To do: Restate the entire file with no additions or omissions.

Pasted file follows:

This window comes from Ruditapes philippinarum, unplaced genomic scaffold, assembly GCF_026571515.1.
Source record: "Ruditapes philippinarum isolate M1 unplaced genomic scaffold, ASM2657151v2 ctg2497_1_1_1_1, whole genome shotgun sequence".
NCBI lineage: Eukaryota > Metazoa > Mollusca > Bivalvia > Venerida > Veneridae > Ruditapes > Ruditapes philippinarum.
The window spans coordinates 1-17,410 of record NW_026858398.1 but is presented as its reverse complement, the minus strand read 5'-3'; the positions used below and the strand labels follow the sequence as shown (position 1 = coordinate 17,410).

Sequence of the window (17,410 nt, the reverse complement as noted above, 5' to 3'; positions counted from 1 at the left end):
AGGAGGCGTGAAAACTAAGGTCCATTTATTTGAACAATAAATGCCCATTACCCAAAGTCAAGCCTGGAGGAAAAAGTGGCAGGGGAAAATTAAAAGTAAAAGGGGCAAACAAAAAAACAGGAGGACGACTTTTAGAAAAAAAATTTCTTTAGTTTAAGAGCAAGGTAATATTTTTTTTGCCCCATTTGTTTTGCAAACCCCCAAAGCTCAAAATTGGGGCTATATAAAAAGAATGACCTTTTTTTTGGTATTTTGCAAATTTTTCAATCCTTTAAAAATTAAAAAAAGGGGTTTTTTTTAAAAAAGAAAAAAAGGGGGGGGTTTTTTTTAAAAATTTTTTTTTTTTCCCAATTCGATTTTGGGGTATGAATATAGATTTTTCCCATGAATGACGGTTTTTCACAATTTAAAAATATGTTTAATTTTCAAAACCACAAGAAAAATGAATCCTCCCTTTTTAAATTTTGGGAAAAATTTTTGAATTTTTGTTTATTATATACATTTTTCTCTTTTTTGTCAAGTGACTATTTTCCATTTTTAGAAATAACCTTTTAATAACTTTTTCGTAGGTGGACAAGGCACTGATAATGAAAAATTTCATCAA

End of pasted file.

This window comes from Ruditapes philippinarum, unplaced genomic scaffold, assembly GCF_026571515.1.
Source record: "Ruditapes philippinarum isolate M1 unplaced genomic scaffold, ASM2657151v2 ctg2497_1_1_1_1, whole genome shotgun sequence".
NCBI lineage: Eukaryota > Metazoa > Mollusca > Bivalvia > Venerida > Veneridae > Ruditapes > Ruditapes philippinarum.
The window spans coordinates 1-17,410 of record NW_026858398.1 but is presented as its reverse complement, the minus strand read 5'-3'; the positions used below and the strand labels follow the sequence as shown (position 1 = coordinate 17,410).

Sequence of the window (17,410 nt, the reverse complement as noted above, 5' to 3'; positions counted from 1 at the left end):
AGGAGGCGTGAAAACTAAGGTCCATTTATTTGAACAATAAATGCCCATTACCCAAAGTCAAGCCTGGAGGAAAAAGTGGCAGGGGAAAATTAAAAGTAAAAGGGGCAAACAAAAAAACAGGAGGACGACTTTTAGAAAAAAAATTTCTTTAGTTTAAGAGCAAGGTAATATTTTTTTTGCCCCATTTGTTTTGCAAACCCCCAAAGCTCAAAATTGGGGCTATATAAAAAGAATGACCTTTTTTTTGGTATTTTGCAAATTTTTCAATCCTTTAAAAATTAAAAAAAGGGGTTTTTTTTAAAAAAGAAAAAAAGGGGGGGGTTTTTTTTAAAAATTTTTTTTTTTTCCCAATTCGATTTTGGGGTATGAATATAGATTTTTCCCATGAATGACGGTTTTTCACAATTTAAAAATATGTTTAATTTTCAAAACCACAAGAAAAATGAATCCTCCCTTTTTAAATTTTGGGAAAAATTTTTGAATTTTTGTTTATTATATACATTTTTCTCTTTTTTGTCAAGTGACTATTTTCCATTTTTAGAAATAACCTTTTAATAACTTTTTCGTAGGTGGACAAGGCACTGATAATGAAAAATTTCATCAA